• There were approximately 214 million cases of malaria in 2014 and an estimated 438,000 deaths. 6
  • More than two thirds (70 percent) of all malaria deaths are to children under 5. 6
  • Malaria claimed the lives of about 453,000 children in 2013. 8
Tuberculosis (TB)
  • Tuberculosis is a top infectious disease killer worldwide. Over 95 percent of tuberculosis cases and deaths are in developing countries.9
  • In 2014, 9.6 million people fell ill with tuberculosis and 1.5 million died from the disease. 9
  • In 2014, an estimated 1 million children became ill with tuberculosis and 140,000 children died of TB. 9
  • TB is a leading killer of HIV-positive people: in 2015 1 in 3 HIV deaths was due to TB. 9
  • Tuberculosis is among the top five causes of death for women aged 15 to 44. 9
  • About one-third of the world's population has latent TB (i.e., infected by TB bacteria but are not (yet) ill with the disease and cannot transmit the disease). 9
  • People with active TB can infect 10-15 other people through close contact over the course of a year. 9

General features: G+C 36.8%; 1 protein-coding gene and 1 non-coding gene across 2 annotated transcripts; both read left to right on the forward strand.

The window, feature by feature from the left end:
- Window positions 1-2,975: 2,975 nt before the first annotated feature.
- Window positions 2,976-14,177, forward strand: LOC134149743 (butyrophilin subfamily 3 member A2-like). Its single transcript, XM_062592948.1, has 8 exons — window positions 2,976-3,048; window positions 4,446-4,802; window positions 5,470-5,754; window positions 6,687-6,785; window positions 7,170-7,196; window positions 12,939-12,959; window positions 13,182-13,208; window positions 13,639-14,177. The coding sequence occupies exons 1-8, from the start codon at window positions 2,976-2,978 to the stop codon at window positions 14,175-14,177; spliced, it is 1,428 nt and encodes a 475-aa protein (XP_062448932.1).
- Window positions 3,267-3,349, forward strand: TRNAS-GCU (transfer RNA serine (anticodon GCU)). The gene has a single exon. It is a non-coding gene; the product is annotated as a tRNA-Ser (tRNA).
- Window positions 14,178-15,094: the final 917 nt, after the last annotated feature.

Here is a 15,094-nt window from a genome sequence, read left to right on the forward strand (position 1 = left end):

Preterm births
  • Every year, an estimated 15 million babies are born preterm (before 37 completed weeks of gestation). 10
  • More than 60 percent of preterm births occur in Africa and South Asia. 10
  • Preterm birth complications are the leading cause of death among children under 5 years of age, responsible for nearly 1 million deaths in 2013. 10

A preterm baby grasps her mother's finger

  • Pneumonia is the leading infectious cause of death in children worldwide, accounting for 15 percent of all deaths of children under 5 years old. 11
  • Pneumonia killed an estimated 922,000 children under the age of five in 2015. 11
  • Immunization currently averts an estimated 2 to 3 million deaths every year. 12
  • An estimated 18.7 million infants worldwide miss out on basic vaccines. 12

A young Togolese boy receives a meningitis vaccine while other children wait in line

Oral health